Many countries have a north/south divide and Colombia is no exception. As you head south from Cali, the landscape changes, the mountains are bigger, the roads scarier and the people look different too – ethnic Andean features begin to predominate. The warmth and friendliness of Colombians thankfully remains the same, as does, sadly, the general awfulness of the food.
I was in Cali over a long holiday weekend and the city really didn’t grab me. There’s not a lot to do anyway, and although wandering the buzzing streets of downtown would have been diverting, the whole place was shut down all day Sunday and Monday, making it extremely unsafe. I had to take a bus through the centre to get to Granada, the main restaurant and nightlife area, and what I saw out of the windows was frankly terrifying – several run-down blocks with demolished buildings and people rummaging through the debris, figures slumped in shuttered doorways smoking crack, a few policemen in full body armour.
I fled to San Agustín (see previous post), then backtracked to spend a few days in Popayán. It’s known as the Ciudad Blanca, the White City, due to its many whitewashed buildings. I was lucky enough to stay in one. Through an anonymous door sandwiched between shops on a commercial street was a beautiful two hundred year old house, occupying about half the block. My room looked out onto the open patio, where the owner cultivated a charming garden, containing a fig tree as well as a coca plant. Apparently, it’s acceptable to have one plant for medicinal purposes.
I spent a day exploring the streets and colonial churches and also climbed up the Morro de Tulcán, a hill with great views over the city. The clock in the tower next to the cathedral was made in England and fitted in 1737. It was damaged in the earthquake of 1983, but repaired by the same English company. It’s no longer working.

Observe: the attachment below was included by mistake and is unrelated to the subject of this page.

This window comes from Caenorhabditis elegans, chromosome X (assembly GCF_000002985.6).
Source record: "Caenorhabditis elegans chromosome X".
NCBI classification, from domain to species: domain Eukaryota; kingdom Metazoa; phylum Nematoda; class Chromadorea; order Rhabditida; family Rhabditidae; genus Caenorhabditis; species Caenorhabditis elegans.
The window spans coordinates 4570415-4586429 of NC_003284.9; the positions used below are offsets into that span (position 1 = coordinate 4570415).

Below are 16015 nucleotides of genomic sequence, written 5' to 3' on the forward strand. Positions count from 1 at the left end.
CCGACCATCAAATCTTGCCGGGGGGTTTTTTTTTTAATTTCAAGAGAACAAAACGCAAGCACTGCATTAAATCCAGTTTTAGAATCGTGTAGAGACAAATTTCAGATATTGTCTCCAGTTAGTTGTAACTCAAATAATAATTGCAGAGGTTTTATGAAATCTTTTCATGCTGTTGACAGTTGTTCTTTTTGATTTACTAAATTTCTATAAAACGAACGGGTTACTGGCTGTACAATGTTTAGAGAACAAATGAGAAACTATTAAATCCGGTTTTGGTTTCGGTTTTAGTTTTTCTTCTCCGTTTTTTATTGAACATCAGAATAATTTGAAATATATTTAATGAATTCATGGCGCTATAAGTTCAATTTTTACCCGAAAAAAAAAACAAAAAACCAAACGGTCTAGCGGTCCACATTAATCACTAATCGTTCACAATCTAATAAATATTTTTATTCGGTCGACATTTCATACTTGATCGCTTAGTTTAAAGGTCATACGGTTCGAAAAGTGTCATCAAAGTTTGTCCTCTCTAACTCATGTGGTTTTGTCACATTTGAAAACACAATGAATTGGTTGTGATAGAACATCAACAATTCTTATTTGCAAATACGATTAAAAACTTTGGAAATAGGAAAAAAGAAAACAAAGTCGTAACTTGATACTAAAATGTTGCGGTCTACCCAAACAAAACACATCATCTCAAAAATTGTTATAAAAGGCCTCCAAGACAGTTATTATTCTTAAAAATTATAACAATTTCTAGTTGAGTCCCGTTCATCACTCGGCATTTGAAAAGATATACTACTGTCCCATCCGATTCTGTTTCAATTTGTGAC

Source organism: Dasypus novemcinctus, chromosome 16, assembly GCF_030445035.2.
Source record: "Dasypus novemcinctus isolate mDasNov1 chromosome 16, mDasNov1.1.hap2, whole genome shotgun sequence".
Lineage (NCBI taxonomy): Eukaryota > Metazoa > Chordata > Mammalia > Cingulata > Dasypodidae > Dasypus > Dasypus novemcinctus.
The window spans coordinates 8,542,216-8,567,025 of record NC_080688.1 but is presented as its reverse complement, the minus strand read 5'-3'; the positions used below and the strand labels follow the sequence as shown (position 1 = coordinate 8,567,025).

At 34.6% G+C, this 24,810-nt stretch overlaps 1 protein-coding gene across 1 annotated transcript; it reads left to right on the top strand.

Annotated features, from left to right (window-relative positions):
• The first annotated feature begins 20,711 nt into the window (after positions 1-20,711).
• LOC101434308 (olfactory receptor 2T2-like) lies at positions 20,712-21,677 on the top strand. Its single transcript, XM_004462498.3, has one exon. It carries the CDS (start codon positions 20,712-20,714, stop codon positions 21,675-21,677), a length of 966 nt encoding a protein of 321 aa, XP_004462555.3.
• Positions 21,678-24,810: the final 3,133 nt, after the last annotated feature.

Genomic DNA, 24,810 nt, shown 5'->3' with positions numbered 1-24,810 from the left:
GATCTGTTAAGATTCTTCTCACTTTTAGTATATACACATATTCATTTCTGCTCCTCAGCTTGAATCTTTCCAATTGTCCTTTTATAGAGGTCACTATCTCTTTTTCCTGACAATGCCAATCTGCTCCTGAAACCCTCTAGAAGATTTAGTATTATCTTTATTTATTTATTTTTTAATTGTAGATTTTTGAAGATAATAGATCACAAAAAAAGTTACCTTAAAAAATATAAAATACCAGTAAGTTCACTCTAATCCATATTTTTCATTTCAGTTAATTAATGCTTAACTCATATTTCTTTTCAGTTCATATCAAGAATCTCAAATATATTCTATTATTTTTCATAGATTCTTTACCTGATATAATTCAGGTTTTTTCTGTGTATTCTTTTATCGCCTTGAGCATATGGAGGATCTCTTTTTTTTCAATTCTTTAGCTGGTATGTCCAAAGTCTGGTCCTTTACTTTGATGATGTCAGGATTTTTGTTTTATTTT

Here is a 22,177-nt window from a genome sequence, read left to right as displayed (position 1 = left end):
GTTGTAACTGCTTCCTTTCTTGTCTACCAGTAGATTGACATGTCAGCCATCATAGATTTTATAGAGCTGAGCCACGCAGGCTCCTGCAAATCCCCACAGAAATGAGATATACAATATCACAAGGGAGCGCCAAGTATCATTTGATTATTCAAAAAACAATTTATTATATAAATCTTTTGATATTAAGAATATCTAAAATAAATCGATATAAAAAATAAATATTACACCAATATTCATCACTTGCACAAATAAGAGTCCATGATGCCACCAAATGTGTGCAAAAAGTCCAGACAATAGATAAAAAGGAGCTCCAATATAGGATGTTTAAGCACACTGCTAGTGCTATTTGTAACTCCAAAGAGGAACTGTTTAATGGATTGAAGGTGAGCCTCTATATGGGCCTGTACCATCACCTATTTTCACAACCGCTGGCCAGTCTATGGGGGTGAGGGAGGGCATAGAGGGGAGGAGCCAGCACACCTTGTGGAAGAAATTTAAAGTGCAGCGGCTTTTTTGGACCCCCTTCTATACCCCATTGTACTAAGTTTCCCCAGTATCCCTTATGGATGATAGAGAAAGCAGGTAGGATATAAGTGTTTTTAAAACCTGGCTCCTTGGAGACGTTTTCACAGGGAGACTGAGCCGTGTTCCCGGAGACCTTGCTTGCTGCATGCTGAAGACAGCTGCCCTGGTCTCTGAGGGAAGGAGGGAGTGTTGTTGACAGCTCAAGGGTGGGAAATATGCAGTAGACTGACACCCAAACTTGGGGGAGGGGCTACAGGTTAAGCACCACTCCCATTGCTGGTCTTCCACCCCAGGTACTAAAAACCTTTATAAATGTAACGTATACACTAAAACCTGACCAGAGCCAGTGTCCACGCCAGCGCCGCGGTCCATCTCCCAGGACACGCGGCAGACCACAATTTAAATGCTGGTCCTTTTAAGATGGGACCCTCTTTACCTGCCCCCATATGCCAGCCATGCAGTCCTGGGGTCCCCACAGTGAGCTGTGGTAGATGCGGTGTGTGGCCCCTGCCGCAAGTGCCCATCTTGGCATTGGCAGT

The next day I was back on the Pan-American Highway for the six hour ride to Pasto. The bus driver drove so fast and recklessly that we made the journey in record time. His technique seemed to consist of accelerating into 180 degree bends, avoiding using the gears as much as possible and overtaking on blind curves. My knuckles were white the entire journey.
Pasto is an undeveloped authentic Colombian town, with many old-fashioned shops, almost untouched by chains. There’s not a lot to see, but I enjoyed just walking around and barely seeing another tourist. I spent a half day visiting the Laguna de la Cocha, where you can take a boat out to an island, and then had some nice fried trout. It felt almost like being in the Lake District in England, with suitably moody weather to match.
From Pasto to the border town of Ipiales it’s just an hour and a half in a minivan, past some stunning scenery. It’s in Pasto that the mountains split as they go up through the country to the Caribbean, so from here I will be travelling down the main spine of the Andes and the peaks are going to get more impressive.
There’s always something thrilling and a little scary about land border crossings, but also something satisfying too. From the bus station in Ipiales I caught a shared taxi to the border at Rumichaca. Avoiding the plague of money-changers, I found Colombian immigration and luckily no queue. The woman at the counter spent ages looking at my passport and called over two other colleagues for their help.
Behind the glass screen I couldn’t hear what the problem might be, but just as I was starting to get anxious, she looked up and smiled and stamped my passport. This is one of those borders you have to walk across, so I headed out onto the bridge and into no man’s land. I’d spent ten weeks in Colombia, but now I was keen for a new challenge and a new country, so I picked up my pace and stepped into Ecuador.